Croquet runs as an application window (which can be full-screen) within Squeak. Any programmer can create their own variation of this Croquet application, e.g., with a menu of their own design or with some other specialized user interface. In Jasmine, a lot of the things that have been added were delivered in their own specialized application and they define their own specialized user interface. Having to stop one application and start another is not so ideal for doing demos, but it’s not that big a deal in the context of Jasmine’s requirement that all members of a collaboration start at the same time. In Hedgehog, however, one would like to go from one collaboration to another, and carry objects (or copies of objects) from one virtual world to another. This may not work so well if each application is designed only for a specific virtual world, where the objects in that world can only be manipulated by the user interface provided by the intended top-level application. I like how the minimalist user interface in the current Hedgehog application does not impose such limitations, but I’m sure that we’ll want to add more helpful interfaces as we add in all the other cool stuff. We have a model (Brie) that allows user interfaces to be distinct between users in the same collaboration and between worlds, and yet also shared between different worlds. Realistically, though, it will take a couple of iterations before this is really “production ready”, and so I imagine that Brie won’t be present (or useably present) in the first release of Hedgehog, and that there will therefore be a period of separate applications developed with separate worlds whose components might not interact with each other.

About Stearns

Howard Stearns works at High Fidelity, Inc., creating the metaverse. Mr. Stearns has a quarter century experience in systems engineering, applications consulting, and management of advanced software technologies. He was the technical lead of University of Wisconsin's Croquet project, an ambitious project convened by computing pioneer Alan Kay to transform collaboration through 3D graphics and real-time, persistent shared spaces. The CAD integration products Mr. Stearns created for expert system pioneer ICAD set the market standard through IPO and acquisition by Oracle. The embedded systems he wrote helped transform the industrial diamond market. In the early 2000s, Mr. Stearns was named Technology Strategist for Curl, the only startup founded by WWW pioneer Tim Berners-Lee. An expert on programming languages and operating systems, Mr. Stearns created the Eclipse commercial Common Lisp programming implementation. Mr. Stearns has two degrees from M.I.T., and has directed family businesses in early childhood education and publishing.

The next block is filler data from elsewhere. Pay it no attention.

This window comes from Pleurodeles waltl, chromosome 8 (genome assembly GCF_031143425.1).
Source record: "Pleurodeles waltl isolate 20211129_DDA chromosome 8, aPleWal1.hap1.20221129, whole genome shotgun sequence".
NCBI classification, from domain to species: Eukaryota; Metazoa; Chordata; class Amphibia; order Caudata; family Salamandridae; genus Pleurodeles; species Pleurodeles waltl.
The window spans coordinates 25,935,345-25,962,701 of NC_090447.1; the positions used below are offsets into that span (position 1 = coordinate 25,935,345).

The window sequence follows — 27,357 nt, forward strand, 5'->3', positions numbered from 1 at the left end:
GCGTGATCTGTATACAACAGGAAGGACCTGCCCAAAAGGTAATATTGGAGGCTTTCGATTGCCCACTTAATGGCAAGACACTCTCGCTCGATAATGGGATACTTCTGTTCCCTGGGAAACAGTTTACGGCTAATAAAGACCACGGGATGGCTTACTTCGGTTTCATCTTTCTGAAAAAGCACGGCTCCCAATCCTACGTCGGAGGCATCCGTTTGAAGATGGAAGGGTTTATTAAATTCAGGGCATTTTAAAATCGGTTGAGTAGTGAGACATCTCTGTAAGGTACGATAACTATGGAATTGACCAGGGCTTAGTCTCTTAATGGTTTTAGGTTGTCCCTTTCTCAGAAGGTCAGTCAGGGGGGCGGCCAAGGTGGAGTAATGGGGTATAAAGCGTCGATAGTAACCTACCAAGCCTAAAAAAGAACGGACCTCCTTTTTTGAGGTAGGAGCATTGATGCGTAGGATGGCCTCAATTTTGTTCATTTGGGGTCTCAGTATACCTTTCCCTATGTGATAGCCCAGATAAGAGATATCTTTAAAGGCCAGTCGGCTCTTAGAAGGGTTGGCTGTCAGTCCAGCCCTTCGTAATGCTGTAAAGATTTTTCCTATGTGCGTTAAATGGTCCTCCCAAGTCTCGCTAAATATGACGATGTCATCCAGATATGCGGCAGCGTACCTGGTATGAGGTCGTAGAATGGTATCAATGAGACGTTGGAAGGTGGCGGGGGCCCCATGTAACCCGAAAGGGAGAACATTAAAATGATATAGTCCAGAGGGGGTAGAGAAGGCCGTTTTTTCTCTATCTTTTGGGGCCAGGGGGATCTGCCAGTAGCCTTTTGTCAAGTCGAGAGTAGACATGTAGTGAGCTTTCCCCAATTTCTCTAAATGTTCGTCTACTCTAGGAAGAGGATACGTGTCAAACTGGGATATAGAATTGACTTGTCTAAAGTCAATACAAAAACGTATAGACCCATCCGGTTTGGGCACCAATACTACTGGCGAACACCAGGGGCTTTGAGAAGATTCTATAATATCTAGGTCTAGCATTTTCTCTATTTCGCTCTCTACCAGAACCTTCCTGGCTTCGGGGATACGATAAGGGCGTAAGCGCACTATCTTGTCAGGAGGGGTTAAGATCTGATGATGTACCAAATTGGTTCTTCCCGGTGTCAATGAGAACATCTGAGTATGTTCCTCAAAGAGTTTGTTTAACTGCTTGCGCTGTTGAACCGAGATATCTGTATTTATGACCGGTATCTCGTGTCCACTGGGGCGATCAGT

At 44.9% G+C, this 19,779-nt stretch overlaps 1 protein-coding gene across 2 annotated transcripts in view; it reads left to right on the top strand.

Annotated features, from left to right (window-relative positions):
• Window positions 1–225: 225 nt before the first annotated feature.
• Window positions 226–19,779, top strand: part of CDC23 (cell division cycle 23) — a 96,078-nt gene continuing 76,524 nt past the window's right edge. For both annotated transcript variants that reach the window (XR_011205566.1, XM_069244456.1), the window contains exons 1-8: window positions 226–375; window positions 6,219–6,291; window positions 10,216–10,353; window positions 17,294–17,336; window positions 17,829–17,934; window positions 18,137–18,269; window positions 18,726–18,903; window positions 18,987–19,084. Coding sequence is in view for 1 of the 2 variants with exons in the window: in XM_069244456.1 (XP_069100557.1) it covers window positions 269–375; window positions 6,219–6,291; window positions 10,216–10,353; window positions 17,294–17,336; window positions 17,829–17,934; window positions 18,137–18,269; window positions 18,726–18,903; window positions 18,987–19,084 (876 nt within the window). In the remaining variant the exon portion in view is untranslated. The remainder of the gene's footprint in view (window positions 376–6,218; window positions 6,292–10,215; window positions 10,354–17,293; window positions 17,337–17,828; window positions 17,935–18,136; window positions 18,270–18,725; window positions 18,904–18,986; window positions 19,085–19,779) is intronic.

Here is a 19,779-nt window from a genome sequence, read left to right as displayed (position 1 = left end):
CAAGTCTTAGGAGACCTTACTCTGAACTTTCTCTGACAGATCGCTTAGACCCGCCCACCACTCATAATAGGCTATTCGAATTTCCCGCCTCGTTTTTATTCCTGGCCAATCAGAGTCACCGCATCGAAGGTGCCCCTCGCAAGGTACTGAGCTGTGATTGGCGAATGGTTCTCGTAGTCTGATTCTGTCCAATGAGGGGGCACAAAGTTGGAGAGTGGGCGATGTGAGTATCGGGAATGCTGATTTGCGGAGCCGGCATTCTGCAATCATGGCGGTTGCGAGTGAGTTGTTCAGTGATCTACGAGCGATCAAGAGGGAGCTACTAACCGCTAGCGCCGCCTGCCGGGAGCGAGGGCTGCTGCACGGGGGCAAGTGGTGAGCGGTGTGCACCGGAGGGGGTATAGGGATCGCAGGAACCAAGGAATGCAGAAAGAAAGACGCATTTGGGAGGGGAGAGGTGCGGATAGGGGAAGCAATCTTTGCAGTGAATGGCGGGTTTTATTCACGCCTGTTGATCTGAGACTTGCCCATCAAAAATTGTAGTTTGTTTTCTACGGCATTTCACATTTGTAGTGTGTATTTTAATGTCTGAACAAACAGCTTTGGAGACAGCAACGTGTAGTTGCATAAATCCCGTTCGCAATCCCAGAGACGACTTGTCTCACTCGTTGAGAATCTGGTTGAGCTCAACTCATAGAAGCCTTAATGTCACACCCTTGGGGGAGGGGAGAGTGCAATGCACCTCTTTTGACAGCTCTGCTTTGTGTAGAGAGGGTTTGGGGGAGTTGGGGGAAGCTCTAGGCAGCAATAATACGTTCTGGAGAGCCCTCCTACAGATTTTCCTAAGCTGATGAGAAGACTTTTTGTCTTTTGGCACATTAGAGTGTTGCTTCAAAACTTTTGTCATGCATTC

1. Well this sounds exciting. Especially for those of us (I’m assuming that I’m not alone) who have been following Inventing the Future with only a general sense of what you’re talking about. This is intriguing work, but very abstract unless you can see it working, and then look at the code. Looking forward to this eagerly.

  2. These are good news!
    I can’t wait to see hedgehog working…
    Kind regards from Germany,


  3. Just realized there’s no link to collateral material here. There are links to architectural stuff here: http://wetmachine.com/i